23andMe Patent for “Family Traits Inheritance Calculator”
California-based genetics firm, 23andMe, recently received a patent for a “calculator” that could give future parents a sneak-peak of their babies. The “Family Traits Inheritance Calculator” is a system designed to provide genetic information and likelihood of over 200 different physical traits and diseases.
Curious couples could simply submit a saliva sample in order to determine which traits their future children are likely to have and what health issues they’d be at risk for. Similarly, couples or individuals seeking egg or sperm donors could use the system to narrow their options to the most genetically compatible matches.
While 23andMe claims the technology is just “a fun way to look at such things as what eye color their child might have or if their child will be able to perceive bitter taste or be lactose intolerant,” others are less enthused with the idea.
When talk of using the tool in fertility clinics first surfaced back in 2008, critics lashed out calling the tool “unethical” and “a serious mistake.” Since then, the company has spoken out about their future for the technology, claiming that there are no plans to actually implement the system.
In a recent blog entry on the company’s page it was posted that, “At the time 23andMe filed the patent, there was consideration that the technology could have potential applications for fertility clinics so language specific to the fertility treatment process was included in the patent. But much has evolved in that time, including 23andMe’s strategic focus. The company never pursued the concepts discussed in the patent beyond our Family Traits Inheritance Calculator, nor do we have any plans to do so.”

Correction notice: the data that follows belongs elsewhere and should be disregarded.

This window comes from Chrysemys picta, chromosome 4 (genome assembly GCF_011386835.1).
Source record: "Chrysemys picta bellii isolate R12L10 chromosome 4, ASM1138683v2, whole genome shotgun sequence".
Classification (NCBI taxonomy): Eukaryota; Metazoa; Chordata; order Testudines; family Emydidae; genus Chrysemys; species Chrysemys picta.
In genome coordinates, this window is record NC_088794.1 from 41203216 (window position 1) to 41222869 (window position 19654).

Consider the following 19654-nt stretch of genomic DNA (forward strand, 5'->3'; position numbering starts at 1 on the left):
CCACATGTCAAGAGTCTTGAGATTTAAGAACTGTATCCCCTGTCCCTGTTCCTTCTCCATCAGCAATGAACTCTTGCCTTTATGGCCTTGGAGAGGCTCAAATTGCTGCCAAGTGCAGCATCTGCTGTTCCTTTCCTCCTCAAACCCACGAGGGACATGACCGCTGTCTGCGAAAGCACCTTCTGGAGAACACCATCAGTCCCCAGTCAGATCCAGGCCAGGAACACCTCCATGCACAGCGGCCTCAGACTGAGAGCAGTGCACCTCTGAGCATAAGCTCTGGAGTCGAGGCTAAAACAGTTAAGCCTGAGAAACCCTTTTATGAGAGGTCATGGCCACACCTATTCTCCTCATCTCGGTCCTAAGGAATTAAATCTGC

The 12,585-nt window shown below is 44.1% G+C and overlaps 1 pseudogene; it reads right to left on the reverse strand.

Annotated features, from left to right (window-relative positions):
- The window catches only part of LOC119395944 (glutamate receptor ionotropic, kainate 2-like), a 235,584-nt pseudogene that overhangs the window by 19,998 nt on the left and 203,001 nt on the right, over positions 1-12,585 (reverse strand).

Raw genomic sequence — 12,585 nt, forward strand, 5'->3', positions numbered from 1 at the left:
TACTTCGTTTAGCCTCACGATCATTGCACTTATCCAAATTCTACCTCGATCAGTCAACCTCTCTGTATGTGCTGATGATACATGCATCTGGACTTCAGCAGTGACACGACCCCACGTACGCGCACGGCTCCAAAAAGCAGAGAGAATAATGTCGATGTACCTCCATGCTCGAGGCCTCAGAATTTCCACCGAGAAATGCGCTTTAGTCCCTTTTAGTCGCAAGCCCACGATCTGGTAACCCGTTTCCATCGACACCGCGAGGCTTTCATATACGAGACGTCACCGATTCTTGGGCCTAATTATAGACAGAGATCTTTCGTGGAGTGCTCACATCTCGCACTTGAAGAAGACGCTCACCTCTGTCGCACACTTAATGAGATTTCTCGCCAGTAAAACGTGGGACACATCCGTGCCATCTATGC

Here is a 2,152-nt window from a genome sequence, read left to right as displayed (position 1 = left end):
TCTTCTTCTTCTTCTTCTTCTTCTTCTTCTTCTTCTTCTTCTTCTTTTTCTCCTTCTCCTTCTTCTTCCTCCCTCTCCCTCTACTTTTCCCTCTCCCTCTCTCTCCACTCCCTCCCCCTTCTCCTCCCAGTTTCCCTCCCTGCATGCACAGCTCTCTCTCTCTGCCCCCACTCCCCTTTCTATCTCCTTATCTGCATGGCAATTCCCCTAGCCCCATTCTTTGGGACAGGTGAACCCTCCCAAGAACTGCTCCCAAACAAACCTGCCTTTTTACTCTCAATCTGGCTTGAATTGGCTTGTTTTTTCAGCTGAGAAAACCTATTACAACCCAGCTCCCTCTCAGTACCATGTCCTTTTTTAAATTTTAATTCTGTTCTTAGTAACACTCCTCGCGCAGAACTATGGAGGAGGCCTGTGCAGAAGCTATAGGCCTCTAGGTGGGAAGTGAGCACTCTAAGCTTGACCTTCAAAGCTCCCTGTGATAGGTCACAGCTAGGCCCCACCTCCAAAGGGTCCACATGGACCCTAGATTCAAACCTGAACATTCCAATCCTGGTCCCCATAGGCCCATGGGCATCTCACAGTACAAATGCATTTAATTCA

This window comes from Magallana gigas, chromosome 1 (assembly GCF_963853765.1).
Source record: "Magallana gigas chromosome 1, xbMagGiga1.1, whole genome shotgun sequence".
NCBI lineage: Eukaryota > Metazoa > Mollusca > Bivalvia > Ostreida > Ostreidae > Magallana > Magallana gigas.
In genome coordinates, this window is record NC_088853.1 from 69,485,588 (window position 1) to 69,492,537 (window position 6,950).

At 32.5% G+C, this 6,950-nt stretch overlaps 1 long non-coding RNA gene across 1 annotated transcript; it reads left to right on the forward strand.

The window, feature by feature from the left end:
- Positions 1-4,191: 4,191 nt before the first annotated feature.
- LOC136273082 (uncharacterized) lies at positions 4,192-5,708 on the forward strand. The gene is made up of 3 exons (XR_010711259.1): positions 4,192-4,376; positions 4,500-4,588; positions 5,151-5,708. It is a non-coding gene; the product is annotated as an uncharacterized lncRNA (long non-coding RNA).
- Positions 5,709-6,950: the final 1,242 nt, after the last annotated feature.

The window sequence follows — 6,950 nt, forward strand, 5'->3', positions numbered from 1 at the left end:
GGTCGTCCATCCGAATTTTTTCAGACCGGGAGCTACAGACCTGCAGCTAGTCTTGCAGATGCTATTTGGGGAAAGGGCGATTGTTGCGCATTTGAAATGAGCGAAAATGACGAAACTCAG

So, for now, the company is simply trying to give expectant parents an opportunity to take a look at the physical traits and/or conditions they may or may not pass on to their children. It’s taking a detailed look at the families’ medical histories, and the individuals’ genetic make-ups to see a little bit into the future. Will “designer babies” ever hit the market, though? For now it seems that only time will tell.